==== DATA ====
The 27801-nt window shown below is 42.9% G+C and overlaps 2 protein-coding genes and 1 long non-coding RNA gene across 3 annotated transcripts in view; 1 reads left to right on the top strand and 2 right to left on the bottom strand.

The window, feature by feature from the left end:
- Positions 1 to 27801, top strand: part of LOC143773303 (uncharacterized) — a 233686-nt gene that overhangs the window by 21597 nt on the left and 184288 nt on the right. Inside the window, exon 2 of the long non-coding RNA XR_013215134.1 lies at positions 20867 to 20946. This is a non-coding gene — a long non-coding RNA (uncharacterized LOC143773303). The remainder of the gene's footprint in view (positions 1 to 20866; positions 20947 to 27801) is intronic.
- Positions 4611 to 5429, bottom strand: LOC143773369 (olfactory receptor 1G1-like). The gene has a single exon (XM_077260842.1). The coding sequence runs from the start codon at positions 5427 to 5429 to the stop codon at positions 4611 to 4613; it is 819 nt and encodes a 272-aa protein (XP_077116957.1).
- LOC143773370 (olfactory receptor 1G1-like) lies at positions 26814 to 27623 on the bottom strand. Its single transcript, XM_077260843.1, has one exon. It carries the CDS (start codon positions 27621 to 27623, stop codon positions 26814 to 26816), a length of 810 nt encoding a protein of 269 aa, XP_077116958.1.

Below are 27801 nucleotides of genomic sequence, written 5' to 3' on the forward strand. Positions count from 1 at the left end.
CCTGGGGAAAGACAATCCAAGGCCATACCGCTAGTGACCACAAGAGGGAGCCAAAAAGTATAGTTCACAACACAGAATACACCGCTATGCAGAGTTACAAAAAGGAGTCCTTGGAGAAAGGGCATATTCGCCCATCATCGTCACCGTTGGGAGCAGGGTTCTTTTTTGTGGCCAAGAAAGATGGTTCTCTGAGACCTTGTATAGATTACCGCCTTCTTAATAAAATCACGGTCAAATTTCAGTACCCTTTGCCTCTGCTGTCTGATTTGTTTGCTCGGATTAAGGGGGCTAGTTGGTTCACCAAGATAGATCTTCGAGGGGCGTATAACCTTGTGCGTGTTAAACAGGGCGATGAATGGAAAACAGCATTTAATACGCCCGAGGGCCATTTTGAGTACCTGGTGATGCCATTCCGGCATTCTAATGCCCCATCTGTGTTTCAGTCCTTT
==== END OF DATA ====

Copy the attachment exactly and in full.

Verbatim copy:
The 27801-nt window shown below is 42.9% G+C and overlaps 2 protein-coding genes and 1 long non-coding RNA gene across 3 annotated transcripts in view; 1 reads left to right on the top strand and 2 right to left on the bottom strand.

The window, feature by feature from the left end:
- Positions 1 to 27801, top strand: part of LOC143773303 (uncharacterized) — a 233686-nt gene that overhangs the window by 21597 nt on the left and 184288 nt on the right. Inside the window, exon 2 of the long non-coding RNA XR_013215134.1 lies at positions 20867 to 20946. This is a non-coding gene — a long non-coding RNA (uncharacterized LOC143773303). The remainder of the gene's footprint in view (positions 1 to 20866; positions 20947 to 27801) is intronic.
- Positions 4611 to 5429, bottom strand: LOC143773369 (olfactory receptor 1G1-like). The gene has a single exon (XM_077260842.1). The coding sequence runs from the start codon at positions 5427 to 5429 to the stop codon at positions 4611 to 4613; it is 819 nt and encodes a 272-aa protein (XP_077116957.1).
- LOC143773370 (olfactory receptor 1G1-like) lies at positions 26814 to 27623 on the bottom strand. Its single transcript, XM_077260843.1, has one exon. It carries the CDS (start codon positions 27621 to 27623, stop codon positions 26814 to 26816), a length of 810 nt encoding a protein of 269 aa, XP_077116958.1.

Below are 27801 nucleotides of genomic sequence, written 5' to 3' on the forward strand. Positions count from 1 at the left end.
CCTGGGGAAAGACAATCCAAGGCCATACCGCTAGTGACCACAAGAGGGAGCCAAAAAGTATAGTTCACAACACAGAATACACCGCTATGCAGAGTTACAAAAAGGAGTCCTTGGAGAAAGGGCATATTCGCCCATCATCGTCACCGTTGGGAGCAGGGTTCTTTTTTGTGGCCAAGAAAGATGGTTCTCTGAGACCTTGTATAGATTACCGCCTTCTTAATAAAATCACGGTCAAATTTCAGTACCCTTTGCCTCTGCTGTCTGATTTGTTTGCTCGGATTAAGGGGGCTAGTTGGTTCACCAAGATAGATCTTCGAGGGGCGTATAACCTTGTGCGTGTTAAACAGGGCGATGAATGGAAAACAGCATTTAATACGCCCGAGGGCCATTTTGAGTACCTGGTGATGCCATTCCGGCATTCTAATGCCCCATCTGTGTTTCAGTCCTTT